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Title: Developing a fuzzy risk assessment model for target cost and guaranteed maximum price contracts in the construction industry of Hong Kong
Authors: Chan, Hing-lun Joseph
Degree: Ph.D.
Issue Date: 2011
Abstract: Both the Target Cost Contracts (TCC) and Guaranteed Maximum Price (GMP) schemes have been practised worldwide over the past few decades to achieve better value for money and more favourable project outcomes. However, a comprehensive review of previous research studies on TCC/GMP in Europe, the United States, Australia and Asia has indicated that there is a limited amount of empirical research focusing on the TCC/GMP procurement approach, particularly on risk issues in the Hong Kong context. This research study aims to identify, assess and allocate the key risk factors associated with TCC/GMP schemes, and to evaluate the effectiveness of various risk mitigation measures. Based on a comprehensive literature review and a series of structured face-to-face interviews, a total of 34 key risk factors inherent with TCC/GMP contracts were identified. An empirical questionnaire survey was then undertaken to solicit the opinions of relevant industrial practitioners on risk identification and assessment, preference of the allocation on such risk factors and the effectiveness of 18 recommended risk mitigation measures. The key risk factors for TCC/GMP contracts were identified, whilst the preference of risk allocation and the effective risk mitigation measures of projects procured with these procurement strategies were also explored in the questionnaire survey. A Fuzzy Risk Assessment Model for TCC/GMP construction projects was also developed using factor analysis and the fuzzy synthetic evaluation method, based on the results of the questionnaire survey. The top 17 Principal Risk Factors (after the calculation of normalised values) were selected for undertaking factor analysis. Five Principal Risk Groups (PRGs) were then generated in descending order of importance as: (1) Design documentation risks; (2) Third party delay and tender inadequacy; (3) Economic and financial risks; (4) Lack of experience in TCC/GMP procurement process; and (5) Post-contract risks. It was found that "Design documentation risks" are the major hurdles to the success of TCC/GMP projects in Hong Kong.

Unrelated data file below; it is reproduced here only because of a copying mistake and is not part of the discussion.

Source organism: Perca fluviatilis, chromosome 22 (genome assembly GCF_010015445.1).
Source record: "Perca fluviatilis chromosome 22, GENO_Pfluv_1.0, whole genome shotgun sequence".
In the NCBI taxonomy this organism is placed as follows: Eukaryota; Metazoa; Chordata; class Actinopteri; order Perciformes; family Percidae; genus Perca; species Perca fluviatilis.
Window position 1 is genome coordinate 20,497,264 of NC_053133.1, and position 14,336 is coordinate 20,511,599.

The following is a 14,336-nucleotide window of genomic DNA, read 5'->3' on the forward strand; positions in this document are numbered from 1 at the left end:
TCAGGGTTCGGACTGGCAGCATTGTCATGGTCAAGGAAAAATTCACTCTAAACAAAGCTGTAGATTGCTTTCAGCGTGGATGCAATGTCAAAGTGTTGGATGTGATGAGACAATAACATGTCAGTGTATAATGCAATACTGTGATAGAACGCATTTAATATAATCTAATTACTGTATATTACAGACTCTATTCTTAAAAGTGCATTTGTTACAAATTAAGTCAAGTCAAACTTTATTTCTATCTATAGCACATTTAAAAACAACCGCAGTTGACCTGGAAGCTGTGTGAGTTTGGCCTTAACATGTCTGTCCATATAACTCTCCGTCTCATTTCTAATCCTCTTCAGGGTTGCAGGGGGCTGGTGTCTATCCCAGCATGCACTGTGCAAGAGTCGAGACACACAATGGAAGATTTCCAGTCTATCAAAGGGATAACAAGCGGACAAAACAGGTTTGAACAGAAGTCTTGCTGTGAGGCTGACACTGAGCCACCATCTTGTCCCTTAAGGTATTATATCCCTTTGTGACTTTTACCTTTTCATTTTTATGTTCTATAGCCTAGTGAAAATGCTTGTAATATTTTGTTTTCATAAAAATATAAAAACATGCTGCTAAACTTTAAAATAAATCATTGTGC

The developed model was then validated by seven experts of TCC/GMP in Hong Kong and was confirmed as reliable and adequate for use. More importantly, an Overall Risk Index associated with TCC/GMP construction projects and the risk indices of individual PRGs can be generated from the model for reference by project stakeholders. An objective and reliable assessment can be achieved. The model has provided a solid platform to measure, evaluate and reduce the risk levels of TCC/GMP projects based on objective evidence instead of subjective judgments. There are some potential applications of the model which could benefit the construction industry at large. At the pre-contract stage, the clients/developers may input the assessment of the 17 key risk factors into the model to generate a risk index for assessing the use of TCC/GMP schemes for a new construction project. Another possible application of this model is that the contractors may assess the risk level of a new project if procured by a TCC/GMP contract during the peer-review process in bidding at tender stage and they can then decide to bid for it or not. The Overall Risk Index may also help the contractors to quantify the risk exposure of the projects and help in pricing during the bidding exercise. Another useful application of the model is that it has established a norm of TCC/GMP projects with respect to risk assessment in Hong Kong. If there is an adequate number of samples/projects procured with TCC/GMP schemes, a benchmarking model can be built up to help the industrial practitioners to benchmark the risk levels of their own TCC/GMP projects, for example, the Overall Risk Index is 80% of the norm (i.e. lower than the norm ) or 120% of the norm (i.e. higher than the norm). This research study has adopted an innovative approach to overall risk management of TCC/GM P construction projects in Hong Kong, in terms of risk identification, risk assessment, risk allocation and risk mitigation. Further research studies may focus on developing similar risk assessment models for projects procured with traditional fixed-price lump-sum contracts in order to compare and contrast the risk levels of projects procured with different contractual arrangements. The same research methodology may also be applied in different geographical locations to allow an international comparison between the East and the West for risk management of TCC/GMP construction projects.
Subjects: Construction industry -- Risk management -- China -- Hong Kong.
Construction industry -- China -- Hong Kong -- Cost control.
Construction industry -- China -- Hong Kong -- Management.
Construction contracts -- China -- Hong Kong.
Hong Kong Polytechnic University -- Dissertations
Pages: xviii, 312 leaves : ill. ; 30 cm.
Appears in Collections:Thesis

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